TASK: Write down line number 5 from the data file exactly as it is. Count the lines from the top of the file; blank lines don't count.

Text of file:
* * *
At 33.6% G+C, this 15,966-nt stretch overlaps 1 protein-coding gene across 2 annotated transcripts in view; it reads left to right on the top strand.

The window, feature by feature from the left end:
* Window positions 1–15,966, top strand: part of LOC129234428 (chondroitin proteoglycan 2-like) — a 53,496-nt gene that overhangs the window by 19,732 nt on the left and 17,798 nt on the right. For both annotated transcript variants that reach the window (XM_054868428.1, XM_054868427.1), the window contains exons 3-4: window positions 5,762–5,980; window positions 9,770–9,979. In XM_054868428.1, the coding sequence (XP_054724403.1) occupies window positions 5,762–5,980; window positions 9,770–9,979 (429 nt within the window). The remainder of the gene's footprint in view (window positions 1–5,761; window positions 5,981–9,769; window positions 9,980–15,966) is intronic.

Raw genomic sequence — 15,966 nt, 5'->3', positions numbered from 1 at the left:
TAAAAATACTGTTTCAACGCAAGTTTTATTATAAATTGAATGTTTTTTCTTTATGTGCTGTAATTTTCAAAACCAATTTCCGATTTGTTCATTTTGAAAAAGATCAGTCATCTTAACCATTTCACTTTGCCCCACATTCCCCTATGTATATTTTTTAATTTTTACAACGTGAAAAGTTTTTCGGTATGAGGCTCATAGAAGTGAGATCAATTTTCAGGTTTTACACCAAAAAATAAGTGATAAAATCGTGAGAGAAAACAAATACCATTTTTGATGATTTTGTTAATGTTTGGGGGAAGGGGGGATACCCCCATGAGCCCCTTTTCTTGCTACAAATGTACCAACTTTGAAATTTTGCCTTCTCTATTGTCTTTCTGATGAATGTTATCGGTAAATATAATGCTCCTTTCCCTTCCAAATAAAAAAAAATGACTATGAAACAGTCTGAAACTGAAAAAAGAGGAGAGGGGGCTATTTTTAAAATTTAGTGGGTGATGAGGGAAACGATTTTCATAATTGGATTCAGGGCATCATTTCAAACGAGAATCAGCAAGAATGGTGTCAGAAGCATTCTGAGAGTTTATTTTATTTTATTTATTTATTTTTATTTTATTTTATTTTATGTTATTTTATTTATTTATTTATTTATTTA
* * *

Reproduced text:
TAAAAATACTGTTTCAACGCAAGTTTTATTATAAATTGAATGTTTTTTCTTTATGTGCTGTAATTTTCAAAACCAATTTCCGATTTGTTCATTTTGAAAAAGATCAGTCATCTTAACCATTTCACTTTGCCCCACATTCCCCTATGTATATTTTTTAATTTTTACAACGTGAAAAGTTTTTCGGTATGAGGCTCATAGAAGTGAGATCAATTTTCAGGTTTTACACCAAAAAATAAGTGATAAAATCGTGAGAGAAAACAAATACCATTTTTGATGATTTTGTTAATGTTTGGGGGAAGGGGGGATACCCCCATGAGCCCCTTTTCTTGCTACAAATGTACCAACTTTGAAATTTTGCCTTCTCTATTGTCTTTCTGATGAATGTTATCGGTAAATATAATGCTCCTTTCCCTTCCAAATAAAAAAAAATGACTATGAAACAGTCTGAAACTGAAAAAAGAGGAGAGGGGGCTATTTTTAAAATTTAGTGGGTGATGAGGGAAACGATTTTCATAATTGGATTCAGGGCATCATTTCAAACGAGAATCAGCAAGAATGGTGTCAGAAGCATTCTGAGAGTTTATTTTATTTTATTTATTTATTTTTATTTTATTTTATTTTATGTTATTTTATTTATTTATTTATTTATTTA